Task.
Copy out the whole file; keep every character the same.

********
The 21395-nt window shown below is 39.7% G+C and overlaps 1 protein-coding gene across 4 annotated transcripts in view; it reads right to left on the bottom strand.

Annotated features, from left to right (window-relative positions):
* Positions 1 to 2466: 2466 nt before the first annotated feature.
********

The 21395-nt window shown below is 39.7% G+C and overlaps 1 protein-coding gene across 4 annotated transcripts in view; it reads right to left on the bottom strand.

Annotated features, from left to right (window-relative positions):
* Positions 1 to 2466: 2466 nt before the first annotated feature.